4. The sole point urged on behalf of the appellant was that both the courts below have erred in holding that no succession certificate was required for maintaining the suit. The submission was that the mother of the plaintiff-respondent was not a coparcener, hence on her demise her interest in the debt in question did not pass by survivorship to the plaintiff. The plaintiff being the son of Smt. Rajwanta, the argument proceeded, received her property by succession as her heir and therefore the court should not have passed a decree in favour of the plaintiff, unless he obtained and produced a succession certificate under Section 214 of the Indian Succession Act. In order to appropriate this argument, it is necessary to bear in mind that both the courts below have found as a fact that the plaintiff and his mother Smt. Rajwanta formed a joint Hindu family and that the loan in question was advanced to the defendant out of joint family funds These two findings are based on appreciation of the evidence on record and the surrounding circumstances of the case and being findings of fact are conclusive. It was also found that the pronote was executed in favour of the mother of the plaintiff because she was the Karta of the family.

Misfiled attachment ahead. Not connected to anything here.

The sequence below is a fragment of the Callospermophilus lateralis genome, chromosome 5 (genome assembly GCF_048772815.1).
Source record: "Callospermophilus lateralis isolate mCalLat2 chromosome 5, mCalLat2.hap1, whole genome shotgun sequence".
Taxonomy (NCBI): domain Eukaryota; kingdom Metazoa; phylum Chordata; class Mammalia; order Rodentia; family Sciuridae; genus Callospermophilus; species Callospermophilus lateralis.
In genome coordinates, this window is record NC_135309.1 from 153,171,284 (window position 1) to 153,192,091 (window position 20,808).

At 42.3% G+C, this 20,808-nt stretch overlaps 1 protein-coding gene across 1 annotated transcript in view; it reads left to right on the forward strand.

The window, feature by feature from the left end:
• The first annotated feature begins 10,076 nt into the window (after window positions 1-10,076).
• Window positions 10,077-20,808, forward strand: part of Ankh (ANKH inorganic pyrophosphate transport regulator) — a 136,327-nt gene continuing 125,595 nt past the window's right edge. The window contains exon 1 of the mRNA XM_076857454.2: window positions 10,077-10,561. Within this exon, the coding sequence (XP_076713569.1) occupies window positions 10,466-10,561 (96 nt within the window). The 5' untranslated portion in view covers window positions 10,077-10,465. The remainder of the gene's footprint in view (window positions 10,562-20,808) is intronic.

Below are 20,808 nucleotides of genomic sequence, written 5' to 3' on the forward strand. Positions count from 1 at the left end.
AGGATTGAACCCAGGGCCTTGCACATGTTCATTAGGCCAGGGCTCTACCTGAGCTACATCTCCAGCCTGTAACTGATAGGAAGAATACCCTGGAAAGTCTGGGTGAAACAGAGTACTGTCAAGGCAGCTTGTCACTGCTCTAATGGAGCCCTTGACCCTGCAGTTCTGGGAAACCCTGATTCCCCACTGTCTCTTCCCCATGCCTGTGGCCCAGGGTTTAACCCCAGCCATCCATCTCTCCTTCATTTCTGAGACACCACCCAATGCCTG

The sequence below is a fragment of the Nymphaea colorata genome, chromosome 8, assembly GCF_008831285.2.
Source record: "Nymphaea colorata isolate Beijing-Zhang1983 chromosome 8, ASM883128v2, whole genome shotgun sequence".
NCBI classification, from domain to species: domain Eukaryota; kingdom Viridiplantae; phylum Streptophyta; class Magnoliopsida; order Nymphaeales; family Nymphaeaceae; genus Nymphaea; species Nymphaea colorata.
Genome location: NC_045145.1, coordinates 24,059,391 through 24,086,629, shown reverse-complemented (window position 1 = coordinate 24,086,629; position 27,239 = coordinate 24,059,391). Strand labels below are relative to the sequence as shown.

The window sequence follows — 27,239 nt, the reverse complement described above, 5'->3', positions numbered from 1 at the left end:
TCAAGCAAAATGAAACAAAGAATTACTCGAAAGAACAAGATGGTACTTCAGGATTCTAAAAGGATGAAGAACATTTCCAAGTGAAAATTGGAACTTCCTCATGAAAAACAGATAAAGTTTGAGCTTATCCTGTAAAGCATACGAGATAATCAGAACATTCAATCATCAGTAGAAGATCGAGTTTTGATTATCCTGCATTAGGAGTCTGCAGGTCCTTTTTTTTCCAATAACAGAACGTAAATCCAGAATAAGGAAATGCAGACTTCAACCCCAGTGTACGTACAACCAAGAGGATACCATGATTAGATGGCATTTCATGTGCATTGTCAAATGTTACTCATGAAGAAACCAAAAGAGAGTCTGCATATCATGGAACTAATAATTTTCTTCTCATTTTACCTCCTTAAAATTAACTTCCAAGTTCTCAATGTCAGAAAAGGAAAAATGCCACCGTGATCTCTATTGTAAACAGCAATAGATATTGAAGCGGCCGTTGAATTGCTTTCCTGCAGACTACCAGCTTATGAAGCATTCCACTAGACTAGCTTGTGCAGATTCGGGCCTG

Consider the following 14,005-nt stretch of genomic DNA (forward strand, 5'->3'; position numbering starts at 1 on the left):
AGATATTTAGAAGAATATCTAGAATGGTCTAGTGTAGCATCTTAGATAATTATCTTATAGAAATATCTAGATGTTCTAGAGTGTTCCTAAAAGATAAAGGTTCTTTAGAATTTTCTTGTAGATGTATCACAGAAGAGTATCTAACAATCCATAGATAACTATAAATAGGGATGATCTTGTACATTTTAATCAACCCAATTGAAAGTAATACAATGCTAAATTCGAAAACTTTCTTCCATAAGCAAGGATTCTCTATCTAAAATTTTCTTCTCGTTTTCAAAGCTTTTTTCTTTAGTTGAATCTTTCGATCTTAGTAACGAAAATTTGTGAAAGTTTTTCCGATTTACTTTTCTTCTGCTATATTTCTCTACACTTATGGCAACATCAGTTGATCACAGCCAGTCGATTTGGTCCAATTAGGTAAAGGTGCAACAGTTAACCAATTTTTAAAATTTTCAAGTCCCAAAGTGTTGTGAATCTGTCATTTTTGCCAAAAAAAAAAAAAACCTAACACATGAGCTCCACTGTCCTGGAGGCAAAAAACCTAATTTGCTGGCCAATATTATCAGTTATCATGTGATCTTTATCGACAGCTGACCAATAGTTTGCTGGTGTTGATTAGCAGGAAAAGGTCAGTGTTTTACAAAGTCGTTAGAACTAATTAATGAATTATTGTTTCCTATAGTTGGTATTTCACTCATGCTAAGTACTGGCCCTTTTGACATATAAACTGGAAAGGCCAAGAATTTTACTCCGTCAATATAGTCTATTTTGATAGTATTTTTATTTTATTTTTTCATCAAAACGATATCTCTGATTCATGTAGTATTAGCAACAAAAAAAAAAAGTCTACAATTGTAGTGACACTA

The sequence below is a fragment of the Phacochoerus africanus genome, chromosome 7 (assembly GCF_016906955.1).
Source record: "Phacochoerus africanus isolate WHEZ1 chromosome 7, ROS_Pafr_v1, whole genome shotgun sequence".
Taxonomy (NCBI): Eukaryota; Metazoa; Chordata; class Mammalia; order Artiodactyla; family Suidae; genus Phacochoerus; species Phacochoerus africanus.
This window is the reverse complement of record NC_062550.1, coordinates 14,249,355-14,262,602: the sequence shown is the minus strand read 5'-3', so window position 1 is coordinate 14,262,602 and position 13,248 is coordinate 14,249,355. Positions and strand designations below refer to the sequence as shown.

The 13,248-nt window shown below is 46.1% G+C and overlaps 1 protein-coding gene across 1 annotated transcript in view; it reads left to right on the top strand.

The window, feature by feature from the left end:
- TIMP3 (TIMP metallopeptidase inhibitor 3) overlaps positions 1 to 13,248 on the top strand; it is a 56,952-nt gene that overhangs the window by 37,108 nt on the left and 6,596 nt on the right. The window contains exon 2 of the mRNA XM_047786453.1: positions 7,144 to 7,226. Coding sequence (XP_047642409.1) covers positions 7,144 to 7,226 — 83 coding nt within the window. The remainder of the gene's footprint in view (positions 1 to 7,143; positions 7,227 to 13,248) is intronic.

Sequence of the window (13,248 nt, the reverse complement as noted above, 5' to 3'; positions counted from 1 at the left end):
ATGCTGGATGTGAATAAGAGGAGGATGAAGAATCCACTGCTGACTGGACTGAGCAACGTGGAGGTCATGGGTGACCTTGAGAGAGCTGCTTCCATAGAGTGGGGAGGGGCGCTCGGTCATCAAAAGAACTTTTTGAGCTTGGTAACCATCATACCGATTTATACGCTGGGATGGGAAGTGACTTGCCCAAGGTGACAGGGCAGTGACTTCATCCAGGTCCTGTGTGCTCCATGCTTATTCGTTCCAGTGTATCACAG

5. Learned counsel for the defendant-appellant submitted that Smt. Rai-wanta could not under law be the Karta of the joint Hindu family. So far as the legal position is concerned, there is force in the contention that a widow who is not a coparcener cannot be Karta of the family. In Commr. of Income-tax v. G. S. Mills, (AIR 1966 SC 24) it was held that under Hindu Law coparcenership is a ne-cessary qualification for the managership of a joint Hindu family. A widow is not a coparcener, she has no legal qualifications to become the manager of a Joint Hindu family. A widow of a coparcener cannot, therefore, be a karta of the joint Hindu family consisting of three widows and two minors. The facts, however, remain that Smt. Rajwanta was a member of the joint Hindu family and that the loan in question was advanced out of the joint family funds, hence though Smt. Rajwanta under the Hindu Law could not be the karta of the Joint Hindu family the loan advanced out of joint family funds was the asset and property of the joint family notwithstanding that the pro-note was executed in favour Smt. Rajwanta.